While virtual reality can offer a cost effective way to train employees at scale, it comes with the need to invest at the start. This can potentially impact on the attractiveness of VR as a training tool, and takes a leap of faith from your senior management team. Getting their buy-in is crucial, so make sure you’re prepared with a good business case and can prove the return on the investment

  • Procuring equipment

What’s more, bulk ordering hardware and distributing it to employees can be challenging – especially for companies introducing VR at scale across the globe. Make sure that before you commit to developing VR training experiences that you can procure the right amount of equipment to meet your company’s needs.

  • Sickness/balance issues

Although VR content development has significantly improved over the years, some people accessing virtual reality may feel nauseous when in the experience. This happens when there is a disconnect in how you are moving in the real world, against what you are seeing in the experience. This may be a temporary reaction when learners experience VR for the first time – so when introducing VR into your training portfolio, make sure you brief learners what to expect and how to cope if they experience sickness. 

  • Space

One of the key benefits of VR is that it  transports learners to digital worlds. The downside of this total immersion is that it effectively blinds learners to anything they are sharing their physical space, such as trip hazards and furniture to bump into. Learners, especially those training remotely, need clear instructions for how to prepare their training space and allow enough room to move around safely.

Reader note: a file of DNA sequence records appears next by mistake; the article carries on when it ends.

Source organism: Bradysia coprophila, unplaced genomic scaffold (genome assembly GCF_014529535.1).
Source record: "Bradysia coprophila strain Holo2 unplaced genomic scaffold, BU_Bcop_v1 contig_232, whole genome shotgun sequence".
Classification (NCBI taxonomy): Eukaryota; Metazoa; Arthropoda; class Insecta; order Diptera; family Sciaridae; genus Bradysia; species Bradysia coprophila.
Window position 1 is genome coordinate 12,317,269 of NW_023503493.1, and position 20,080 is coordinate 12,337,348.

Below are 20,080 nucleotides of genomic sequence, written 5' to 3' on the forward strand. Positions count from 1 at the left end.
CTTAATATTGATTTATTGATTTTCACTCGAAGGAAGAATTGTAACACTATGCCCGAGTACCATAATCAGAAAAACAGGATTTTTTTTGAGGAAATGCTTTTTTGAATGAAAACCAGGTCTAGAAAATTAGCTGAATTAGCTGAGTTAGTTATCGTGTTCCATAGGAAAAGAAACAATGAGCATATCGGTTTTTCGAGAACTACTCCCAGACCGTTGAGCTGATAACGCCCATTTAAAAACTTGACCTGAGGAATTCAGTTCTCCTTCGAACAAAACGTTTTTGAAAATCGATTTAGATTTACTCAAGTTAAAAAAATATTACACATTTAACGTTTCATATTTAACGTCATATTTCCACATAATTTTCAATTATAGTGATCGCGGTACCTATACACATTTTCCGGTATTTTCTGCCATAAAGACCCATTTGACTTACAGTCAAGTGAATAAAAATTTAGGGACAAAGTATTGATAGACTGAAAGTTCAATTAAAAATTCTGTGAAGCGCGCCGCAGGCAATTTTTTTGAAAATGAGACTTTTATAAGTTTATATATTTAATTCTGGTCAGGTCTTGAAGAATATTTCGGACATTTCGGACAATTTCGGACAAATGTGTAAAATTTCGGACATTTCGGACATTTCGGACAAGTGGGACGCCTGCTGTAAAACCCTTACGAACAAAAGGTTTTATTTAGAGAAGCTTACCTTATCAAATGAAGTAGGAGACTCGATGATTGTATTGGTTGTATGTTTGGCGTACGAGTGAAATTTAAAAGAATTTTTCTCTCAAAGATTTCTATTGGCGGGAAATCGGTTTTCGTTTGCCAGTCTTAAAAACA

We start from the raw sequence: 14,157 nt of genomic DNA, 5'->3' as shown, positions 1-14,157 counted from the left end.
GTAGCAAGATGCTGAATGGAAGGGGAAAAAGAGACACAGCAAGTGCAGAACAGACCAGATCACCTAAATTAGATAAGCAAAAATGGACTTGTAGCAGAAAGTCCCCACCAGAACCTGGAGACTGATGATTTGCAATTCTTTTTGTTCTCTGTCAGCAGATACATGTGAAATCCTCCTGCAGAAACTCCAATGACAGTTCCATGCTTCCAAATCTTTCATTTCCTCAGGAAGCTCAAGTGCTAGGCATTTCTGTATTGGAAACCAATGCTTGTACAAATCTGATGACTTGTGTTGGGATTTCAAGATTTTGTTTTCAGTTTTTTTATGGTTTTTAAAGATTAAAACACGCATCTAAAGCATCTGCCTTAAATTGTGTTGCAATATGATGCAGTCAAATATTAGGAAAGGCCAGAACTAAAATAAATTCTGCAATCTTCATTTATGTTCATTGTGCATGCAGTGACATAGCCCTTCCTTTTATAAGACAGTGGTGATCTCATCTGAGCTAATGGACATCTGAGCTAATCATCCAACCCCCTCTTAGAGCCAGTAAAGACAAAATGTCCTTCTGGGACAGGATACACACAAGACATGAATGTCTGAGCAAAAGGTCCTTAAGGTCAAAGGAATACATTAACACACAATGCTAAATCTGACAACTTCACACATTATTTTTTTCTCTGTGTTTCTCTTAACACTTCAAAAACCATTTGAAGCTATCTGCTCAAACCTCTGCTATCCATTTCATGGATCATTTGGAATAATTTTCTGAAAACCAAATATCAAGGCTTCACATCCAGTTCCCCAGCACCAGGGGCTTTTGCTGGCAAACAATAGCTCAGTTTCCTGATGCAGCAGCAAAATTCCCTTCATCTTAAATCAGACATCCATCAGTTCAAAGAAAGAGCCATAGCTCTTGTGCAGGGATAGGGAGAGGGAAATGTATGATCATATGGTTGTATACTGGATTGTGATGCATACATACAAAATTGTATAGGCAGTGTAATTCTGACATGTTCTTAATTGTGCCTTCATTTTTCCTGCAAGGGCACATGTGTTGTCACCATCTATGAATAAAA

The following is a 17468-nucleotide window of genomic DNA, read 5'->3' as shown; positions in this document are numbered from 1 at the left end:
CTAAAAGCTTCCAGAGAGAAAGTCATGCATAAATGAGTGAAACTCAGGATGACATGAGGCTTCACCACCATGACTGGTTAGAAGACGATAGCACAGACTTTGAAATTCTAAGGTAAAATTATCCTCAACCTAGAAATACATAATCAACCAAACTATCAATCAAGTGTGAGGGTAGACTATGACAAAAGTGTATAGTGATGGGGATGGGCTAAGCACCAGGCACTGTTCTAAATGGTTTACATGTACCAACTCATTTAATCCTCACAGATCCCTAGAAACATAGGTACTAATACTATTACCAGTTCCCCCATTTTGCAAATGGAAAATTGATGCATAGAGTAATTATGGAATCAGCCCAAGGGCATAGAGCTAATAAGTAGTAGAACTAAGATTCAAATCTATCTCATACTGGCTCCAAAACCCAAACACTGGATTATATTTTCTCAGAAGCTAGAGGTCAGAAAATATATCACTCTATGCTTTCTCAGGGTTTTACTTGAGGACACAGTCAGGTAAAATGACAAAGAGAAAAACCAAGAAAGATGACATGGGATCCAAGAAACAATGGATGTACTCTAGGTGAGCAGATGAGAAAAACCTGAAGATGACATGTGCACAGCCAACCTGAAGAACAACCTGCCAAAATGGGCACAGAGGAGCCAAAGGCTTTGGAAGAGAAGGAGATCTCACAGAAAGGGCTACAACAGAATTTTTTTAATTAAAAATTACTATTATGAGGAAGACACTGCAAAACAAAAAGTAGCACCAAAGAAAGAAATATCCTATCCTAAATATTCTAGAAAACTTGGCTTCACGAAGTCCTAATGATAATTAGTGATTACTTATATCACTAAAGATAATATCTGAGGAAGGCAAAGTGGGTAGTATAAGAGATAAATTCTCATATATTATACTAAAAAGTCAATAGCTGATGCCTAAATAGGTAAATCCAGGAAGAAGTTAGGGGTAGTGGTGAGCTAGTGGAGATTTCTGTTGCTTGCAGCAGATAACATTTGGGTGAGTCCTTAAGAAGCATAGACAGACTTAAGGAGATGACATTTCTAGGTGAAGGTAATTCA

• Technical abilities

A training programme may be the first time that your employees have experienced VR, so it may be daunting to many who aren’t particularly tech savvy – especially more mature members of the team who aren’t digital natives. When developing training solutions, employees’ technical abilities need to be taken into consideration, so that experiences are accessible and engaging experiences that don’t require complex actions and instructions. 

Use Cases for VR Safety Training

  • Renewables 

The growth of offshore wind farms is at the forefront of the UK’s drive towards renewable energy and the drive to net zero. As with any developing sector, there is a critical business need to address skills gaps by developing effective ways to train the workforce at scale.

Pioneers in offshore wind farms, Siemens Gamesa has developed immersive training modules for technician trainees to learn how to safely undertake key tasks in a simulated high elevation and enclosed spaces, to replicate real life working environments.  Training performance is monitored so trainees can receive accurate assessment and address areas for improvement in performance. 

Moreover, Siemens can analyse real time footage to gain insights into the types of scenarios that are prone to high error, to ensure future training can be tailored to address these issues and ultimately lower risk for employees.

  • Construction

“The use of digital technologies like virtual and augmented reality in construction training can produce workers with greater ability and help modernise the industry. At a time where the industry is facing challenges to its workforce, it’s vital that we invest in immersive learning.”
Ben Lever, Future Skills and Innovation Lead at CITB